The Valley of Heart's Delight

JAMES H. LYNDON- Los Gatos Pioneer- Sheriff, Mayor and Postmaster


 Photo of John and Anna LYNDON  and his brother James LYNDON

A faithful, efficient public official, whose record for unchallenged public-spiritedness and personal bravery, and also for exceptionally high integrity, was such that his name will always be held in esteem, was the late James H. Lyndon, for more than forty years a resident of Los Gatos, and from 1894 to 1898 sheriff of Santa Clara County--than whom, perhaps, there never was a doughtier, or one more deserving of the wide popularity which he enjoyed. He was born in Grand Isle County, Vt., on May 6, 1847, the son of Samuel and Polly Caroline Lyndon, with whom he lived until he was sixteen years of age, attending the fashioned Yankee home. Then in 1863, he made his way to Burlington and enlisted in the Fifth Vermont Infantry, where he was promptly rejected by the inspecting officer on account of his age. The next year he succeeded both in getting to Massachusetts and in getting accepted as a member of Company I, Twenty-first Massa-chusetts Infantry, after which, with some 300 other recruits, he was sent to Galloupe's Island, in Boston Harbor, and from there, after six weeks of drill, despatched to Annapolis until the middle of April, when he was ord-ered to join his regiment at the front; and, marching by way of Washington, D. C., he and his comrades overtook the second Divison of the Ninth Corps, near the Rapidan, just before the battles of wilderness. He particpated in these battles and in those of Spottsylvania and Cold Harbor, in which latter engagement his regiment suffered heavy losses; and after the battle of Cold Harbor, the Ninth Corps was ordered to City Point, where for several months the Army of the Potomac invested Peterburg. After the capture of several of the outposts, with heavy losses, the city of Petersburg fell, after a siege of several months.

From Petersburg of the Army of the Potomac followed Lee's army for several days, the Ninth Corps gooing as far as Farmville, which they reached on April 8, 1865, and the next day, General Lee surrendered his army to General Grant, which practically closed the war. The Ninth Corps lay at Farmville for about a week, when it was ordered to City Point, where, after a week or ten days, transports were furnished them and they were sent to Alexandria, Va.They remained just back of that review of the armies of Grant and Sherman in Washington, in which James Lyndon participated; and after that he went into camp again for two or three weeks, when his regiment was ordered home, and he was mustered out and given his honorable discharge at Reedville, Mass., in August, 1865.

Mr. Lyndon then, with a natural yearning for the scenes of his boyhood, returned to his old home in Vermont; and in 1866 he attended the Academy at Alburg Springs and for two terms supplemented his schooling. California and its lure had seized his imagination; and in December, 1868, he started via the Panama route, arriving in San francisco January 23, 1869. His brother, John W. Lyndon, who was James' senior by eleven years and had come out to California in 1859, had preceded him to Los Gatos and had established there a lumber yard, where later James hurried to Los Gatos and accepted a position as clerk in John's employ. In 1872 he bought his brother's business and ran it for a year, when John bought an interest in it, and returned to his former activity; a year later, James sold his interest to John, and embarked in hotel management at the Ten Mile House, later known as the Los Gatos Hotel, which he made more and more famous as a hostelry, until he sold out in 1875. He again clerked for his brother, remaining with him until 1883; but in that year he set up in the lumber business for himself near the depot in Los Gatos, which business he continued to manage for years.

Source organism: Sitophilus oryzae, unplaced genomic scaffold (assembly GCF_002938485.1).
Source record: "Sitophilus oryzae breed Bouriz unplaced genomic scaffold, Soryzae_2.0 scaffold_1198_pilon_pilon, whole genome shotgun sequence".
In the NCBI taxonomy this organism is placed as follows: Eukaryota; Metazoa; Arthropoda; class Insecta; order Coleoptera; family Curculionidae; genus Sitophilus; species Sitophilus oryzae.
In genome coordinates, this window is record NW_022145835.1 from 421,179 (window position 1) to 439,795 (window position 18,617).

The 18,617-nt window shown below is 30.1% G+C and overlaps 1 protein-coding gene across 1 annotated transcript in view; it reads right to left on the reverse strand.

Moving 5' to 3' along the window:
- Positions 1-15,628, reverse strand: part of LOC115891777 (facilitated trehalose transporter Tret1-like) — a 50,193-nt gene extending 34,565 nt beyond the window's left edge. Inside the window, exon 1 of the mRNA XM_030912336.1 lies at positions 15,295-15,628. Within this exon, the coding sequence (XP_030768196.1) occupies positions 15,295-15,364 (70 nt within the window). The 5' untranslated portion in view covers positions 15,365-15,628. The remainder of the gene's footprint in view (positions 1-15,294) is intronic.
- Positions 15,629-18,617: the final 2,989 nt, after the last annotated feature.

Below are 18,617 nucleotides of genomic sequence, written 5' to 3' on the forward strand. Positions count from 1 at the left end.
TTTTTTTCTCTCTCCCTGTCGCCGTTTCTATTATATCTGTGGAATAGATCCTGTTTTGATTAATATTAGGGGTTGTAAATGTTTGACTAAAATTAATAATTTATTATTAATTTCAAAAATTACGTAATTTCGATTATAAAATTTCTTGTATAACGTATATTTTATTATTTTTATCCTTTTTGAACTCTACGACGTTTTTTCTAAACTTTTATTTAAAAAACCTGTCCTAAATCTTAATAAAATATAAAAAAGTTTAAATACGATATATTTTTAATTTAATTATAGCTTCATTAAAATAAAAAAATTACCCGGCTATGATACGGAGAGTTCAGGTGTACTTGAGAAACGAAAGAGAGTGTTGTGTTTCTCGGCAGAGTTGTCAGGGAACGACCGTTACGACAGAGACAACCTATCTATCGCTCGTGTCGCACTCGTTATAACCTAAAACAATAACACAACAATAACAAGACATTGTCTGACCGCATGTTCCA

Mr. Lyndon was best known, perhaps, particularly in San Jose, as the broad-minded Republican sheriff of Santa Clara County, an office he filled most creditiably. Under President Harrison, he was also postmaster of Los Gatos, and he had the honor of serving as the mayor of that law-abiding town, and he was an active member of Los Gatos Lodge No. 282, F. & A. M., and of Ridgley Lodge, I. O. O. F., and he belonged to the ancient Order United Workmen; he was past post commander of the E. O. C. Ord Post of the G. A. R.

At San Jose, on August 12, 1873, James H. Lyndon was married to Miss Anna J. Murdock, a native of Ontario, and she and five of their children who still survive, cheered by their lives and affection the sturdy pioneer when he breathed his last, on March 28, 1912, one of the most widely known and best-beloved ciczens of the county. These worthy sons and daugheters are: James Lloyd Lyndon of San Jose; William W. Lyndon of San Francisco; Clarence H., Mrs. Ray Lyndon Lee, and Mrs. May Nichols of Los Gatos, and Mrs. Hazel Ryland of Oakland. Santa Clara County today owes much of its present prosperity and greatness to men like Mr. Lyndon, for by enduring hardhsips and indefatigable work and true optimism they paved the way that the future generations may enjoy. Mr. Lyndon was very active and energetic and was ever to be found a leader in the vanguard of progress.

Transcribed by Marie Clayton, from Eugene T. Sawyers' History of Santa Clara County,California,  published by Historic Record Co. , 1922. page 403